The life cycle of political beliefs

Folks on a web site called OK.trends produced some interesting graphs on how political beliefs change over time.  The data comes from 172,853 people who answered questionnaires on a dating site called OK.cupid.  Maybe they’re not a representative cross-section of the population.  Take it for what you think it is worth.

They then took the data and applied it to Democratic and Republican party affiliation.  The results appeared to be good for the Democrats, but the OK.trends folks say that closer analysis gives the advantage to the Republicans.

They plotted the data on a matrix, as shown below.  The upper right quadrant is occupied by Democrats, who supposedly are economically restrictive and socially permissive, and the lower left quadrant by Republicans, who supposedly are economically permissive and socially restrictive.  The upper left is libertarians, who are economically and socially permissive, and the lower right is authoritarians, who were economically and socially restrictive.

Another thing they asked was which was most important, your economic principles or your social principles.  Below is the result.

Combining the two graphs, here are the implications for the two political parties – Democrats are in blue and Republicans in red.

This seems like good news for the Democrats – that their ideas find favor with more age groups than the Republicans.  But the Ok.trends writers thought differently.  Their further analysis indicated the Republicans are more united and hence more effective than the Democrats, whose supporters are more conflicted in their social and economic views and hence more likely to oppose parts of their party’s program.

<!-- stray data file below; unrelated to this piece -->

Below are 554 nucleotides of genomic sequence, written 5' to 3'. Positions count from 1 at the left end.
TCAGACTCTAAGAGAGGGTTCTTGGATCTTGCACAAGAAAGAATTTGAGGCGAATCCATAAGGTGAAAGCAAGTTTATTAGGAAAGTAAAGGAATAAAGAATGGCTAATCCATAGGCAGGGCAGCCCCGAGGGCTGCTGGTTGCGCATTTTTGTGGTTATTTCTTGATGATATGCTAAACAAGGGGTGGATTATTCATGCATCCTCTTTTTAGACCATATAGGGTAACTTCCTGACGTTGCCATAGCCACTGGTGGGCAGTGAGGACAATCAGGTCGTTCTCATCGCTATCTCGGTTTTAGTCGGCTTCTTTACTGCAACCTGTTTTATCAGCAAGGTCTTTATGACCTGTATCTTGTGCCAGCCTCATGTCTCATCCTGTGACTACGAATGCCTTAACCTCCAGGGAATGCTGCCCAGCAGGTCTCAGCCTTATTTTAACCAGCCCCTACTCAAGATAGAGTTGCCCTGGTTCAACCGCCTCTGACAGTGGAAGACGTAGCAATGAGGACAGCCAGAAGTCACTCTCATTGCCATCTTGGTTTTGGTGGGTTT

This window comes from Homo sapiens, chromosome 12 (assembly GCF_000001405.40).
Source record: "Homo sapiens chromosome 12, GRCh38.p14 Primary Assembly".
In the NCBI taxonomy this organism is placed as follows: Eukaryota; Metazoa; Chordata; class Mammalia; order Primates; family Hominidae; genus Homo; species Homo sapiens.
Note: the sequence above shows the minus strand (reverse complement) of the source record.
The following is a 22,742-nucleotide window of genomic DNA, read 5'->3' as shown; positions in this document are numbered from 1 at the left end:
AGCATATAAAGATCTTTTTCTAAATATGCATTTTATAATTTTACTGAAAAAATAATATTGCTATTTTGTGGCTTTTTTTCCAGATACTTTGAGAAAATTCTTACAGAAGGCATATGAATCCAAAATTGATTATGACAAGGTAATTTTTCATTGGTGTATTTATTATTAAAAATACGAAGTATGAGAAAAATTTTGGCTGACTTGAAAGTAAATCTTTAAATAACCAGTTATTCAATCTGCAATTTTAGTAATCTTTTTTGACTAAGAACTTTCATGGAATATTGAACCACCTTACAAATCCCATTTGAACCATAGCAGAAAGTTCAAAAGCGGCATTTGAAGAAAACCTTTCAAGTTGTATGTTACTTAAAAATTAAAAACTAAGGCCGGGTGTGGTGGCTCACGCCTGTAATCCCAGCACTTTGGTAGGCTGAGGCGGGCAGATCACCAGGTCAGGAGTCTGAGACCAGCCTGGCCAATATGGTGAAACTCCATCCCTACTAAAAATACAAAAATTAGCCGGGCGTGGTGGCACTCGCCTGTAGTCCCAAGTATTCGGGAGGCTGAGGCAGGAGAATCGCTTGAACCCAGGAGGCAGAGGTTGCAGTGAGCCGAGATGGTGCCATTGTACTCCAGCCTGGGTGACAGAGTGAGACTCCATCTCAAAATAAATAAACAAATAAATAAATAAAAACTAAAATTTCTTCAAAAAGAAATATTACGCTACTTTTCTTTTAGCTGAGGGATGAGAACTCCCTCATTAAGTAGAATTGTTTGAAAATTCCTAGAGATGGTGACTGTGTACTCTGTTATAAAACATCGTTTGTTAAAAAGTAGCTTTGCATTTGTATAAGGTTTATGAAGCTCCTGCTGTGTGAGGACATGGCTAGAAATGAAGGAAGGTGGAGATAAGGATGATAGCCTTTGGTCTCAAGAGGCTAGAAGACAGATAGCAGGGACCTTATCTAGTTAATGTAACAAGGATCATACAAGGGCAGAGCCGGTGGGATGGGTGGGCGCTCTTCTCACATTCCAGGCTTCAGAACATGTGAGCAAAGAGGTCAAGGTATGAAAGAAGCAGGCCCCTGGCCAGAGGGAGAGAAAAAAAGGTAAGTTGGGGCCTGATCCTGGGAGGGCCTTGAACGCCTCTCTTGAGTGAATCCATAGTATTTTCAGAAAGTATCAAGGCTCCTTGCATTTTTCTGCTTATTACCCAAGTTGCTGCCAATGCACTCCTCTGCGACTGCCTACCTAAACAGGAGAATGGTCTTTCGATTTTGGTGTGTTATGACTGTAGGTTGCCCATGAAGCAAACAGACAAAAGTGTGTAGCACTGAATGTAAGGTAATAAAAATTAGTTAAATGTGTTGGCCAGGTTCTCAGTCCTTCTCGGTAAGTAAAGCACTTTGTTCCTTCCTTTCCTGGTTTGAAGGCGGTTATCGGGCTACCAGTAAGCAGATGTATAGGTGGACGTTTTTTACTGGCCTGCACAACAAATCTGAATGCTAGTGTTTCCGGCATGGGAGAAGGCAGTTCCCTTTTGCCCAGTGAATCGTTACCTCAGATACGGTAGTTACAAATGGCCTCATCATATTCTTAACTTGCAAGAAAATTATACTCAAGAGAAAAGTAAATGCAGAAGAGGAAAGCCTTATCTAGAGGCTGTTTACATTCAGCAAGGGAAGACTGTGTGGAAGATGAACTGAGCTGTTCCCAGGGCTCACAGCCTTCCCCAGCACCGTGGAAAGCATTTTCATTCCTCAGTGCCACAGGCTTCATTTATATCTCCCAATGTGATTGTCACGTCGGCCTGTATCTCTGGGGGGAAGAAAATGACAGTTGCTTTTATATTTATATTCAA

What I take from data is that the Democrats need to bear down more on economic issues as against social issues.

Click on The Democrats Are Doomed, or How a ‘Big Tent’ Can Be Too Big for the complete post on the OK.trends web log.  This was written before the 2010 elections, and seems to have been confirmed by the results.

My own political beliefs evolved differently from the trend in the graphs, and, as I recall, reflect the events of the time rather than my own life cycle.  In 20s, during the late 1950s and early 1960s, I was a New Deal Democrat, like my parents.  I flirted with libertarianism in my late 40s and early 50s, during th 1980s.  But now, in my 70s, as a reaction to the George W. Bush and Barack Obama administrations, I am much more in favor of both social permissiveness and economic restrictiveness, much more of a Democrat in that sense, than I was in my 20s.

There is an axis of political belief that the chart doesn’t catch, which is whether you root for the upper dog or the underdog.  My beliefs about where to be restrictive and where to be permissive are related to my sympathy for the underdog.  I can imagine somebody in exactly the same position as I am regarding permissiveness and restrictiveness, and yet, as far as I’m concerned, standing for the exact opposie of what I do.  Means are important, but so are ends.   Whether you’re permissive or restrictive is important, but so is who you side with.

I made changes and additions in the 24 hours since I put up the original post.

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